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Author's profile photo Gopal Anand

Getting DB’s Graphical Interface for Cloud Foundry Databases

“Visualizing information can give us a very quick solution to problems. We can get clarity or the answer to problems very quickly”

When we are working on the containerized environment like Cloud Foundry, its important to get a visual structure of our databases deployed there.

Imagine working from the command line of 90s VS  The modern intuitive Graphical interface. I can bet you will choose the Graphical Interface. It gives shape to your imagination.

In the blog, I’ll show how to get visual Interface of Databases running on cloud foundry.

I will be using SAP Cloud Platform’s cloud foundry environment to demonstrate this, Postgres as a database, Chisel to act as a proxy, and Squirrel as the UI provider.


Chisel is an HTTP client and server which acts as a TCP proxy, written in Go (Golang). On Cloud Foundry it can be used to map TCP endpoints of your backing services to your local workstation. It provides binaries for 64-bit OSX, Windows and Linux.

How to use

You need a Cloud Foundry (CF) account and the CF command line tool on your work station.

Let’s get Started:

  • I will be assuming we have the database service instance running on the cloud foundry environment.
  • Clone chisel:
  • git clone
  • Goto Chisel directory using: “cd chisel”
  • Create a file auth.json in the root directory for this project.
  • Make sure your manifest is having correct name for the applicaiton.
  • For security reasons, you should always use the authenticated Create a file auth.json in the root directory of this project for user your_cf_user and password your_cf_password like this:
{ "your_cf_user:your_CF_Password": [""] }
  • Do a cf push to deploy your application.

Now you need to bind the chisel app to your databases. Use  cf bind-service my-chisel-app my-DB

  • Or go to your cloud platform console and bind from there.

  • Now to get the DB- Credentials you need to create a service key. Use the following command to create a service key.
  • cf create-service-key db_name name_for_serviceKey
  • cf service-key db_name name_for_serviceKey
  • This will give you the service keys that are required for further steps.

  • Now Open a terminal and enter
  • cf ssh -L 63306:DB_ip_from_servicekey:44405 chiesel_app_name where -L tells the local port number that will be listening to this connection.
  • Once installed, you need to install psql on your machine. This is to connect with Postgres DB.
  • Once done with this step use the following command :
psql -U ZwRG********r20x -d qJfNn1h*******C -h localhost -p 63306 (here -d tells you need to insert DB name from service key, -U tells to insert Username
  • Enter the password generated in the service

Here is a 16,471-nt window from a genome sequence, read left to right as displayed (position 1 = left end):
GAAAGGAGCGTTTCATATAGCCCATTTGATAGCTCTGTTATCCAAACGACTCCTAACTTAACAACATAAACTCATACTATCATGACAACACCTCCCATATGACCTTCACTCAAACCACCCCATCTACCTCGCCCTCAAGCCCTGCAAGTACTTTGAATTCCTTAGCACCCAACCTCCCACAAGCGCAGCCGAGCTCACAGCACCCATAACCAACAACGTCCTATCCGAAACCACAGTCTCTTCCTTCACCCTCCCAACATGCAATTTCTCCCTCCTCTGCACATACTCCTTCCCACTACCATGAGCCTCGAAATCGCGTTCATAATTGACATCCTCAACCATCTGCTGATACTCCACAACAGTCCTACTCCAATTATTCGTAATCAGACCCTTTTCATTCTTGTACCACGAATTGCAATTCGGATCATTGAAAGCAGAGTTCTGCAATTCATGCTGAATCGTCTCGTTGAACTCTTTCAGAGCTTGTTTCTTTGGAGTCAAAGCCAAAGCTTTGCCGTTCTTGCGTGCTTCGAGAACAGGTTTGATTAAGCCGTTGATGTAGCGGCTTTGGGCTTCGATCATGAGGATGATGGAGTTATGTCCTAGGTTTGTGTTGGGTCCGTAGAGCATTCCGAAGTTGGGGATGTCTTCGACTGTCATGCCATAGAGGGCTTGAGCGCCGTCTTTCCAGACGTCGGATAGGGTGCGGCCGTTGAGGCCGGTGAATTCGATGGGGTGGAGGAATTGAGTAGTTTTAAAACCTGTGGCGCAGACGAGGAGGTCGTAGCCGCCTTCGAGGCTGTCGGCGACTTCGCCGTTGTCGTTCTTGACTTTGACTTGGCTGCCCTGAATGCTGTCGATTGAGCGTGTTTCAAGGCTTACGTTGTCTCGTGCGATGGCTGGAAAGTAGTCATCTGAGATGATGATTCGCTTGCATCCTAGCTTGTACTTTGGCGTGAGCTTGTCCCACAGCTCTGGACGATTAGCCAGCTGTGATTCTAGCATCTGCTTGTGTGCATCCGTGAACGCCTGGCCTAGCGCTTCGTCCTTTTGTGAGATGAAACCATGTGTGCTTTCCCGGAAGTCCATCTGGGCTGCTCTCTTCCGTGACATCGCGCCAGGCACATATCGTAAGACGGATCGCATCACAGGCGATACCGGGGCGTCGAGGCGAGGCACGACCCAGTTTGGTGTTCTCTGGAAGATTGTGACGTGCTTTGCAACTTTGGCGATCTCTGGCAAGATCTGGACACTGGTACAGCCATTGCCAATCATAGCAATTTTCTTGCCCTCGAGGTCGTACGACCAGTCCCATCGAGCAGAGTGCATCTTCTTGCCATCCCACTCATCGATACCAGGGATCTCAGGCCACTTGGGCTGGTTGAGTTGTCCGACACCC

Now you are having a connection to your DB. Its time to see what’s there inside the DB.

For the visualization, I am using Squirrel client.  You can find more details here:

  • Install the Postgres JDBC for it.
  • Dos users can launch it using the squirrel-sql.bat
  • Click on “+” at the left top corner of squirrel, enter the details as shown in the picture.
  • The URL should be like: jdbc:postgresql://localhost:63306/DB_name_from_service_key
  • The port should be the local port number specified during the ssh connection.


You have done it. You must be able to see your database now.


1 – It’s good to keep one service key rather than creating it again and again.

2 – Make sure that all the entered values(passwords, username, port etc) are correct.

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      Author's profile photo Nils Lutz
      Nils Lutz

      Hi Gopal,


      the provided git links seem to be SAP internal. So unfortunately i was not able to clone the repository and test things out :/

      Author's profile photo Gopal Anand
      Gopal Anand
      Blog Post Author

      Hi @Nils Lutz,

      Thanks a lot for trying out and bringing this issue up, you can cone my forked version of chisel's original code from here:

      All other steps will remain the same.

      I have updated the document with the same repository URL.

      Best Regards,


      Author's profile photo Marius Obert
      Marius Obert

      Hi Gopal,

      interesting blog post 🙂

      Could you explain why you need to tunnel the jdbc traffic via the CF app to the backing service? Isn't it possible to use the information from the service key to access the DB instance directly?



      Author's profile photo Riley Rainey
      Riley Rainey

      Hi Gopal,

      There’s also a really marvelous cf-command-line extension that someone created to automate this task. Take a look at:

      I use that “cf connect-to-service” extension routinely to open up a tunnel and connect the Database tools in Eclipse IDE to my CF databases.  I expect the same technique would work with a tool like Squirrel.



      Author's profile photo Gopal Anand
      Gopal Anand
      Blog Post Author

      Hi Marius,

      Tunnelling the JDBC traffic via the cf app gives the ability to do GET, POST calls and helps in establishing a secure connection, also with the service key I wasn't able to achieve this, Its something I am working on.